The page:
By DEBORAH E. LANS
GHENT – As a local tourism website says: “Columbia County offers unsurpassed rural beauty, a rich cultural scene and active recreational opportunities.” Its residents would add that the county offers all the benefits of small town life and values.
But, two recent studies of life in rural New York State and specifically in the Hudson Valley outline unhappy trends confronting Columbia County and its counterparts. These include a shrinking labor force, aging populations, hurdles imposed by low density and resulting transportation difficulties, declining housing units coupled with unaffordable housing, insufficient health care services and spotty access to food.
“Rural New York: Challenges and Opportunities” was issued in September by the office of New York State Comptroller Thomas P. DiNapoli (the DiNapoli Report). “Out of Reach 2023,” published in October, was the annual assessment by Hudson Valley Pattern for Progress (Pattern) of rental housing and wage data in the nine counties Pattern serves, of which Columbia County is one.
The DiNapoli Report surveyed ten rural counties, including Greene County, that were deemed representative of rural New York. Their profiles were considered similar to “other counties with low population or population density,” specifically including Columbia County.
The key attributes identified in the DiNapoli Report were: the population in all of the counties studied was both declining in absolute numbers and, compared to the rest of the state, aging. The pairing of low population density with large geographic areas results in great distances between homes and the amenities and services residents need.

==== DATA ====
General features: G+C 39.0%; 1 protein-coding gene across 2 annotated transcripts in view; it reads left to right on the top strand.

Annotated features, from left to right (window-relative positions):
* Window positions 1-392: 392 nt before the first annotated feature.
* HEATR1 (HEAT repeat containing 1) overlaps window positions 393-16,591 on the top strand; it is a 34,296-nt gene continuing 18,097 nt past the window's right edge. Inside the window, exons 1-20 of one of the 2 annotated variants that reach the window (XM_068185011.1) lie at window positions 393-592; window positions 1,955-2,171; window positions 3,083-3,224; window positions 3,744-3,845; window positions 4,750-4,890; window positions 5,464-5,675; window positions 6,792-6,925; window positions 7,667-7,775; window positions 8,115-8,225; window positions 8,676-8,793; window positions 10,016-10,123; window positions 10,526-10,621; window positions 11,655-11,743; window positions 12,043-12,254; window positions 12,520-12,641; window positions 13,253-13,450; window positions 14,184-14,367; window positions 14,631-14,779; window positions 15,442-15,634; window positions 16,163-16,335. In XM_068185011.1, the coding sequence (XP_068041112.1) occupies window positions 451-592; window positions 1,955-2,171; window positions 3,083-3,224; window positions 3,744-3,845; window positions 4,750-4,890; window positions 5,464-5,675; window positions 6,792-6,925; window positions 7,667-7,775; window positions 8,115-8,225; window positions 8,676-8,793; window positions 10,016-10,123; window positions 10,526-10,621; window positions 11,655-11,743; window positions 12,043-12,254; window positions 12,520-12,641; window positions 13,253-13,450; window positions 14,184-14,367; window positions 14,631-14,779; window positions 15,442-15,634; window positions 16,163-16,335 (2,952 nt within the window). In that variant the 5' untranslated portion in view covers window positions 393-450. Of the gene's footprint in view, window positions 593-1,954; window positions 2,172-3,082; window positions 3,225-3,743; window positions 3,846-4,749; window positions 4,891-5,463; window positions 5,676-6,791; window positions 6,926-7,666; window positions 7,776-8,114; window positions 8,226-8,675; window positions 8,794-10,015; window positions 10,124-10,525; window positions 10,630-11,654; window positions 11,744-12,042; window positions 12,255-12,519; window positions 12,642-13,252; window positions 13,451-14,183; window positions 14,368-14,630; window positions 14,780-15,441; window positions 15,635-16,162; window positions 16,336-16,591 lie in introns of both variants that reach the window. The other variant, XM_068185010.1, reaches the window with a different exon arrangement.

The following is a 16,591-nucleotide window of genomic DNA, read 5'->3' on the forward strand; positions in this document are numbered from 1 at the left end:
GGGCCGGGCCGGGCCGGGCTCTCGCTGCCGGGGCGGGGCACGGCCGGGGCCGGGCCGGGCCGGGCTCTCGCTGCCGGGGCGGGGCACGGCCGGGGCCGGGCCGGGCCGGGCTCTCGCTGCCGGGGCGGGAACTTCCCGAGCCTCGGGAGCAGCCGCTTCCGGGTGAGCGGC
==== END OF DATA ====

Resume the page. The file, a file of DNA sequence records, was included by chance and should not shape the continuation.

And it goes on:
Those characteristics also mean that rural areas cannot easily leverage economies of scale to provide services or improve access. Rural residents must also rely mainly on personal vehicles for transportation, which can pose particular hurdles for the aging and those experiencing poverty – two groups that cannot easily access supermarkets and health care facilities.
Another result of the population shifts is that the labor shortage is more acute in rural areas. The “labor force participation rate” – the number of people working or actively seeking work compared to the population over age 16 – in rural counties is substantially below the state average, due according to the DiNapoli Report, to the higher percentage of the population that is of retirement age. While a declining population means there are fewer people who need services, it also means that available services are often more expensive on a per capita basis.
A lower population also means there are fewer consumers, often making it harder to attract and sustain new and small businesses.
Access to health care is also impacted, as low volume and budget constraints challenge rural facilities. Rural communities also have limited access to drug and alcohol treatment facilities – although they have a greater need – and fewer home health aides and adult care facilities. Spotty broadband access also diminishes the potential of telemedicine.
Finally, the current state of the housing market exacerbates many of the other difficulties seen in rural communities. The DiNapoli Report notes that there has been not only a loss of overall housing units but also a dramatic rise (to more than 30%) of units that are not used full-time but instead are owned for seasonal, recreational, second-home and short-term rental purposes.
The Pattern study is focused more narrowly, but no less disturbingly, on the rental housing market. Supported by pages of statistics, the Pattern study concludes that “even with long work hours or multiple jobs, most renters in our region struggle to pay for rent and modest living costs. Over the past five years, rents across our region have increased by anywhere between 25-45%.”